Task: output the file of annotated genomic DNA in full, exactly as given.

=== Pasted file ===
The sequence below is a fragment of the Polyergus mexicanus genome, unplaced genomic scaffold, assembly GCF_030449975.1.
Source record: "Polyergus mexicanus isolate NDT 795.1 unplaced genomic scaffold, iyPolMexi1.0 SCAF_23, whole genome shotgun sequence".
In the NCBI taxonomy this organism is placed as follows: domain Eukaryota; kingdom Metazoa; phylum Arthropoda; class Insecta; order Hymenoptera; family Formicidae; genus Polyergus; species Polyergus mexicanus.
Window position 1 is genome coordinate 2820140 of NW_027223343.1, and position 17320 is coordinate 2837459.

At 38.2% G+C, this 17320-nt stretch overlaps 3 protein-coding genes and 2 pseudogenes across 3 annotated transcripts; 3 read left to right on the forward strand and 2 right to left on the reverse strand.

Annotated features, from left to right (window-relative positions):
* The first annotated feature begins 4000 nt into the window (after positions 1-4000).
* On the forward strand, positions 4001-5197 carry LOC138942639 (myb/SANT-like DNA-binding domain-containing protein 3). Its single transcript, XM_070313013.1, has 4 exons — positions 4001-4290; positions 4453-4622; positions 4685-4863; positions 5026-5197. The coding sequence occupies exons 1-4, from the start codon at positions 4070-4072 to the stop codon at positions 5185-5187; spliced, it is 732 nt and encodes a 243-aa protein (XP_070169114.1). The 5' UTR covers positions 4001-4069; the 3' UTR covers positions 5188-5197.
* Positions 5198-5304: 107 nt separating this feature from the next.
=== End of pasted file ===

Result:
The sequence below is a fragment of the Polyergus mexicanus genome, unplaced genomic scaffold, assembly GCF_030449975.1.
Source record: "Polyergus mexicanus isolate NDT 795.1 unplaced genomic scaffold, iyPolMexi1.0 SCAF_23, whole genome shotgun sequence".
In the NCBI taxonomy this organism is placed as follows: domain Eukaryota; kingdom Metazoa; phylum Arthropoda; class Insecta; order Hymenoptera; family Formicidae; genus Polyergus; species Polyergus mexicanus.
Window position 1 is genome coordinate 2820140 of NW_027223343.1, and position 17320 is coordinate 2837459.

At 38.2% G+C, this 17320-nt stretch overlaps 3 protein-coding genes and 2 pseudogenes across 3 annotated transcripts; 3 read left to right on the forward strand and 2 right to left on the reverse strand.

Annotated features, from left to right (window-relative positions):
* The first annotated feature begins 4000 nt into the window (after positions 1-4000).
* On the forward strand, positions 4001-5197 carry LOC138942639 (myb/SANT-like DNA-binding domain-containing protein 3). Its single transcript, XM_070313013.1, has 4 exons — positions 4001-4290; positions 4453-4622; positions 4685-4863; positions 5026-5197. The coding sequence occupies exons 1-4, from the start codon at positions 4070-4072 to the stop codon at positions 5185-5187; spliced, it is 732 nt and encodes a 243-aa protein (XP_070169114.1). The 5' UTR covers positions 4001-4069; the 3' UTR covers positions 5188-5197.
* Positions 5198-5304: 107 nt separating this feature from the next.